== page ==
- Capitalism and Alternatives -

You're referring to oligopolistic behavior

Posted by: Joel Jacobson ( none, USA ) on March 19, 1999 at 12:06:15:

In Reply to: Now, about anarcho-capitalism. posted by Red Deathy on March 18, 1999 at 15:51:40:

: 1:How can such people account for the state being a particular manifestation of Rentierism, After all the British state evolved through the remnants of aristocracy, and the Rentier powers of erecting tarifs on use of teh nation state- what would stop groups of land owners, under anarcho capitalism, using their rentier powers to erect trade tarrifs,:

You're referring to oligopolistic behavior, which historically has shown to disintergrate quickly. If one oligopolist pulls out then the whole structure evaporates; and parties always think other co-conspiritors are going to do this and try to beat them to the punch.

: and extort surplus value

You mean profit? There is no such thing as "surplus value" it's mere metaphysical make-believe.

: out of the capitalists in the form of rent? What about the road owners? How can you account for the state having a necessary monopoly on violence, or would anyone be allowed to resort to violence, in the free market of force? These issues need to be considered.

Actually, they need to evolve. And yes there would be limits on violence. The Icelandic Sagas are perfect examples of markets supplying law-enforcement.

: 2:Given that crisis is inevitable under capitalist functionings,

First, the term "capitalism" is pure idealist definitionism. Second, "crisis" is a value judgement by the speaker of the term; what you speak of as "crisis" may be nirvana to someone else. So I guess it's up to you to give a detailed analysis of what will happen instead of alluding to vague generalities such as "crisis".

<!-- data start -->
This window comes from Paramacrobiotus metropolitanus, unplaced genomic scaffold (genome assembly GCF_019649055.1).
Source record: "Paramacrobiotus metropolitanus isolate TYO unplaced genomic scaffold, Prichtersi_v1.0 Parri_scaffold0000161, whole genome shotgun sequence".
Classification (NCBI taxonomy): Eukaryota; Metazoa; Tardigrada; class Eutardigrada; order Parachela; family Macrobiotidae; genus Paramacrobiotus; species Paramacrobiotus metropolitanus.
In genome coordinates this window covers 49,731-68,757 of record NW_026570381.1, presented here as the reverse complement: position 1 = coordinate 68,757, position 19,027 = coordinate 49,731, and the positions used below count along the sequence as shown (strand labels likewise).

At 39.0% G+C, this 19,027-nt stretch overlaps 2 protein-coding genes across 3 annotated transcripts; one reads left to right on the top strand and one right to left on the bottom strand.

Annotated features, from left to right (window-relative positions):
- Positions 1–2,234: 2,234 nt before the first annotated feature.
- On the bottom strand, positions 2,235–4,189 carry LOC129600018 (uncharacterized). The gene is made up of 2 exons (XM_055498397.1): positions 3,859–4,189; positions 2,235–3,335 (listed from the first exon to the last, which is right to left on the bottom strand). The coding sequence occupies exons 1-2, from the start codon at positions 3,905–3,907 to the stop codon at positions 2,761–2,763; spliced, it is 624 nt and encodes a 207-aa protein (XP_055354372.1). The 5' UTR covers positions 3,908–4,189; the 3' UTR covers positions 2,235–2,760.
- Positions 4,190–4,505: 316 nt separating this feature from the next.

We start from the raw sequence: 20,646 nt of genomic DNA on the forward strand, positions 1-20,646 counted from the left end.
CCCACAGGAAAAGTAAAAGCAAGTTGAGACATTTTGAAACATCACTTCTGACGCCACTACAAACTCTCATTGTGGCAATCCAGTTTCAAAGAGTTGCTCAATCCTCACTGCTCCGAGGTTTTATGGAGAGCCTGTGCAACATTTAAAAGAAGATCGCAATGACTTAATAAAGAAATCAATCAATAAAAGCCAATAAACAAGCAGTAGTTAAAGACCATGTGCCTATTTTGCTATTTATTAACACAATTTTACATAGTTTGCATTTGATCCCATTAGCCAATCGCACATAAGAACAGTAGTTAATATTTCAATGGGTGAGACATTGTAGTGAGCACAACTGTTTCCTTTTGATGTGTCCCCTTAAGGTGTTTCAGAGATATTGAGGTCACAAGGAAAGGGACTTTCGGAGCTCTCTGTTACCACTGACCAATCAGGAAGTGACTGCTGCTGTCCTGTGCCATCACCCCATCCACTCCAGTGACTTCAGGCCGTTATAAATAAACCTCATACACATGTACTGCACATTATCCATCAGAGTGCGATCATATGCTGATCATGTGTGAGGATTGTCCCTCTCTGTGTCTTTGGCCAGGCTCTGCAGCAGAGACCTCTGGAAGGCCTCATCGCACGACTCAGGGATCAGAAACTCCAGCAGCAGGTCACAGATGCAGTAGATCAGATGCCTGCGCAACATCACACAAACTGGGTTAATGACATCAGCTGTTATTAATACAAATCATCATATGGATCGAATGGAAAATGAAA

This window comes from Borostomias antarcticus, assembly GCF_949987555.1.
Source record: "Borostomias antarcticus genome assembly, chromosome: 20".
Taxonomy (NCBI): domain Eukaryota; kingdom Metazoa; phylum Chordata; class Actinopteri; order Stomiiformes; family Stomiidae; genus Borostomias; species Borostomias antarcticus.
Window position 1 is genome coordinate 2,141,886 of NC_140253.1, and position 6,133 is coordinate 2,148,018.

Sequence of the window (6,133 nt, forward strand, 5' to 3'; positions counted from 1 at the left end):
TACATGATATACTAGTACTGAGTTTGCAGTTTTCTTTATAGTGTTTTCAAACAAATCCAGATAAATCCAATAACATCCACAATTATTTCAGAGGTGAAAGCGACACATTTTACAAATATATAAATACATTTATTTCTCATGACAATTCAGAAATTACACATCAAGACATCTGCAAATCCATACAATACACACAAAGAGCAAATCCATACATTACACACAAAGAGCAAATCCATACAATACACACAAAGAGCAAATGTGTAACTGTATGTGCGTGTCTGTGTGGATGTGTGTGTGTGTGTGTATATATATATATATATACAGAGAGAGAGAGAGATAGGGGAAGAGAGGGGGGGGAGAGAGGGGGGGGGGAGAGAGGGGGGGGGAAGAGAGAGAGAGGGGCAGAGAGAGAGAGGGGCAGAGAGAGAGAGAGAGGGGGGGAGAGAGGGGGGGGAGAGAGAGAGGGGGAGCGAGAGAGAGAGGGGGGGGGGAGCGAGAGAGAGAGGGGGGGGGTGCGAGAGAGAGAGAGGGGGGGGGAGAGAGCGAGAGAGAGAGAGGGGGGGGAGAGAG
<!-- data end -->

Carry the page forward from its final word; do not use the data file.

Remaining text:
: what is to stop the equally inevitable concentration of property into fewer and fewer hands

But it's not inevitable. See above.

: (when a firm crashes, another fills the market, and buys up all its stock, etc. Or firms merging)?

Yes, but firms are continuously starting up. Such competition is necessary for the continuing process of finding better ways of doing things (i.e. competition).

: What happens when one firms 'wins' the competition, and achieves monopoly? How will they be stopped from, like Stagecoach here, using anti-cmpetative pricing (predatory pricing, i.e. going well below the odd, because you can afford to, to drive competitors out of business). or like Microsoft, just buying out, or smashing smaller competition. Once firms achive monopolies, what is to stop them behaving like a minature state?

Read the history of trust-busting and you'll find that the type of monopoly you're referring to is impossible without psychologistic non-market forces. Contrary to revisionist historians companies like Standard Oil were prevented by the marketplace from engaging in such behavior. A perfect example of this is the case of Dow Chemicals. The only supplier for several chemicals was a German cartel that declared a price war on the miniscule Dow. By the end of the price war Dow had acquired 30% (or so) of the world market in those particular compounds. Companies taht behave in the manner you are reffering to, like Apple Computer, simply shoot themselves in the foot.